13 July 2023

NSW Court of Appeal considers Medical Practitioners on the Payroll for the purpose of taxation

Author: Osborn Law

A recent decision in the NSW Court of Appeal considered whether a Health Care provider which contracted medical practitioners to practise at their centres should pay tax according to the Payroll Tax Act 2007 (NSW).

Thomas and Naaz Pty Ltd v Chief Commissioner of State Revenue [2023] NSWCA 40 has put many health care practices on notice as to their current engagement terms with medical professionals and clarified the current approach by Revenue NSW in its review of medical centres which operate under similar models.

Dr Thomas and Ms Naaz were directors of a company which operated three medical centres. Other doctors entered into service agreements with the company which provided rooms to them, including shared administrative and medical support services.

The other relevant part of the agreements was the operation of the Medicare claims system which the taxpayer made on behalf of most of the medical practitioners. Administrative staff employed by the medical centres would record and reconcile all Medicare benefits received for the doctor and would then pay 70% of those amounts to the doctor, with the remaining 30% retained by the centre .

The question then arose, were the payments from Medicare to the account of the company, and then attributed to the relevant practitioner, taxable wages according to the Act?

The Chief Commissioner considered the 70% paid back to the medical practitioners by the company contributed to taxable wages. Therefore, it considered Division 7 Part 2 of the Act applied.

Importantly, where the medical practitioners who administered their own claims directly and did not participate in the administrative arrangement with the company, the Chief Commissioner did not consider the amounts as taxable wages. Rather, their 30% remittance to the Company was not included in the calculation of assessable wages.

What is Payroll tax?

The Act will generally apply to any business, employer or entity who pays a total aggregate amount of $1,200,000.00 per annum to its employees (the payroll tax threshold). Under Division 7 of the Act, this will extend to a business, employer or entity who meets the payroll tax threshold and has ‘relevant contracts’ with a contractor, provided the relevant contract does not qualify for an exemption.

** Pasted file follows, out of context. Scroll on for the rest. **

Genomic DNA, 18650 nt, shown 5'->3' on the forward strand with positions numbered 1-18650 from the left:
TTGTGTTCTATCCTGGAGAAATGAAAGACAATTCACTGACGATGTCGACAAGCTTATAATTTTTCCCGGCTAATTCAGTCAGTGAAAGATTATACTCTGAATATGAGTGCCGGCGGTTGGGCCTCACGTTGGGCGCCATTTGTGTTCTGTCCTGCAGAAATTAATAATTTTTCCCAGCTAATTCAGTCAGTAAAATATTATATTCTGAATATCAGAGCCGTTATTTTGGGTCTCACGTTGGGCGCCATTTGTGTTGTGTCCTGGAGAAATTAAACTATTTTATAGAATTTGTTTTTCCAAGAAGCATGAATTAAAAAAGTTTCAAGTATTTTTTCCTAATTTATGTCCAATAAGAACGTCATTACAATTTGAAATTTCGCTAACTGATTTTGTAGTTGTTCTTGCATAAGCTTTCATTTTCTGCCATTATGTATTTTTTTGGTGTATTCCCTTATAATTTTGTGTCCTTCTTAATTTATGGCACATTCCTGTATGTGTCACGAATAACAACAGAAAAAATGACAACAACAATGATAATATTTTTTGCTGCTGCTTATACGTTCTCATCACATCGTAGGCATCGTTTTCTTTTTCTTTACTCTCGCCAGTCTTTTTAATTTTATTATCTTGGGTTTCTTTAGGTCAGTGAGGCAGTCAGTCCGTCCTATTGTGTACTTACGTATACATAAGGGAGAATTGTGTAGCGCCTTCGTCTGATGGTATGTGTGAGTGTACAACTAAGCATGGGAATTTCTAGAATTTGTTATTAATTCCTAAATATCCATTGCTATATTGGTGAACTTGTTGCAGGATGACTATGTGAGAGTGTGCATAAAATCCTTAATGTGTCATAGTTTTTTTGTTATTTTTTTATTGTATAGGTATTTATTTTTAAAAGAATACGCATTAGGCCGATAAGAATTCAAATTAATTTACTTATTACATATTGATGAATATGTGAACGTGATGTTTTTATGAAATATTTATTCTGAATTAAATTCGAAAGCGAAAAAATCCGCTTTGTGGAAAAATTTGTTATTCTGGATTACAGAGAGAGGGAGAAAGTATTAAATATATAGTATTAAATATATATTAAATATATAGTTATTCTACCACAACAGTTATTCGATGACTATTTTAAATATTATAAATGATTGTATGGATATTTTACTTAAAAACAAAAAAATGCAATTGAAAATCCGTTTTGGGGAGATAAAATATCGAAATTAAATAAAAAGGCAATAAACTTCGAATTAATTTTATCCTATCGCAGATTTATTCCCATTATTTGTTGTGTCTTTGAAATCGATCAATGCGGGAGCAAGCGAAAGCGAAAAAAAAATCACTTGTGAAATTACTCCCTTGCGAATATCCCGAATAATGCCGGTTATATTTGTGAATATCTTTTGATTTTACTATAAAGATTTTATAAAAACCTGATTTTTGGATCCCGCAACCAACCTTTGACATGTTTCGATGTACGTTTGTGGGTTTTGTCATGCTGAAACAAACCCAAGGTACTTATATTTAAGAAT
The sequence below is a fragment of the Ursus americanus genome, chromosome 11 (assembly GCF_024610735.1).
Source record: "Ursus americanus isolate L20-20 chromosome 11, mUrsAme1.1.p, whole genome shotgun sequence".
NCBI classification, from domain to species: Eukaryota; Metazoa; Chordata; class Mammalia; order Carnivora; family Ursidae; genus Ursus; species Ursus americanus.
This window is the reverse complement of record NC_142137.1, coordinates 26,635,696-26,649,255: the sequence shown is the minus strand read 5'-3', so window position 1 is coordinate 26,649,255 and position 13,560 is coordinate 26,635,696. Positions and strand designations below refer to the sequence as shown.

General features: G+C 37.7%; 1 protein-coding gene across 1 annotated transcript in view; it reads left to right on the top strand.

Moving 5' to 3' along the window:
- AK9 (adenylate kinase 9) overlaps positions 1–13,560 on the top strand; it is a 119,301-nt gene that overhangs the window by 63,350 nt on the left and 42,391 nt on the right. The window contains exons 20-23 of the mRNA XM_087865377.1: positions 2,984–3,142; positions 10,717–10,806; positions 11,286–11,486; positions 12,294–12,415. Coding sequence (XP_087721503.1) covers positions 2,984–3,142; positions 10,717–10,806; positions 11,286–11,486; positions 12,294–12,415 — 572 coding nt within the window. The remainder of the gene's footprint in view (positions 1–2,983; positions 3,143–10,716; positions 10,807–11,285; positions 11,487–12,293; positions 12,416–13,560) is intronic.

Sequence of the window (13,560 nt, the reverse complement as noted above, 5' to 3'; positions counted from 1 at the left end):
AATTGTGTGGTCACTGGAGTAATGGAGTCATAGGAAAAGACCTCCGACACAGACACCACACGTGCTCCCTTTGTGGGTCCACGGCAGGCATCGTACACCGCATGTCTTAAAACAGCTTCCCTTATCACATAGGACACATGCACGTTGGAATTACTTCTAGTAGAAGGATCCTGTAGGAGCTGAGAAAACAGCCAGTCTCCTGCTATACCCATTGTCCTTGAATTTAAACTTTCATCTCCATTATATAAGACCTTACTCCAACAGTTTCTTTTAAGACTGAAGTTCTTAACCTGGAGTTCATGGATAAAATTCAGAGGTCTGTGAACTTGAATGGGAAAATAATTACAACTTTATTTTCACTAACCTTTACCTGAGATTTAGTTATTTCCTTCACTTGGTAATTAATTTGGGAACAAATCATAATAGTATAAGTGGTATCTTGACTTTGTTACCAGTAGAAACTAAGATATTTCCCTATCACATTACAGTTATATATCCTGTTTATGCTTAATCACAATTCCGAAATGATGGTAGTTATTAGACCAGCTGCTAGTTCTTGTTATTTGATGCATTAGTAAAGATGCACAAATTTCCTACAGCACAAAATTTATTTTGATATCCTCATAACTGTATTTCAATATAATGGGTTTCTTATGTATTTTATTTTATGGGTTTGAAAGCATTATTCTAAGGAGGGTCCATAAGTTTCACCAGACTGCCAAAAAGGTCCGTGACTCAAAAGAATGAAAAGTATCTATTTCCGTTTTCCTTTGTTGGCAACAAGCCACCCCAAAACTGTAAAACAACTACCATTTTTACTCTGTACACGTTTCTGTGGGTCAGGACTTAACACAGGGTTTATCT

As of 1 July 2022, the payroll tax rate is 5.45%. it had previously been reduced to support businesses during the COVID-19 Pandemic.

Case Law Changes

Decisions in other jurisdictions such as Victoria, also characterise the broader interpretation which Revenue NSW has also followed. In Commissioner of State Revenue v The Optical Superstore [2019] VSCA 197, the Victorian Court of Appeal deemed the nature of the engagement of optometrists by the Optical Superstore were relevant contracts and therefore the fees paid to the optometrists were caught by the relevant act in Victoria.

Effect of Thomas and Exemptions

As a result of Thomas, service agreements will be deemed ‘relevant contracts’ under the Act where the services provided by medical practitioners are an essential element of the service provider’s business (i.e. the medical practitioners).

Consequently, businesses who meet the payroll tax threshold and engage medical practitioners in a similar capacity to Thomas, will be liable to pay the payroll tax rate on the fees paid to the medical practitioners.

However, this will only apply to ‘relevant contracts’ which are not subject to the exemptions under the Act. These exemptions include, but are not limited to:

  • where the services received by the service provider are not ordinarily required by the service provider;
  • where the services received by the service provider are required for less than 180 days in a financial year;
  • where the services are provided by the practitioner for less than 90 days in total in a financial year;
  • or the Chief Commissioner is satisfied that those services are performed by a person who ordinarily performs services of that kind to the public generally in that financial year.


Accordingly, unless you are able to establish that the relevant service agreements satisfy one of these exemptions, if you meet the payroll tax threshold, the fees payable under the relevant service agreements will be subject to payroll tax at 5.45%. Had all the doctors in the practice performed their own administrative duties, the practice would not have been liable to pay payroll tax.

If you would like to know more about the new changes to payroll tax liability or have any commercial or employment related questions, please contact our Commercial and Employment Team on (02) 4927 2900.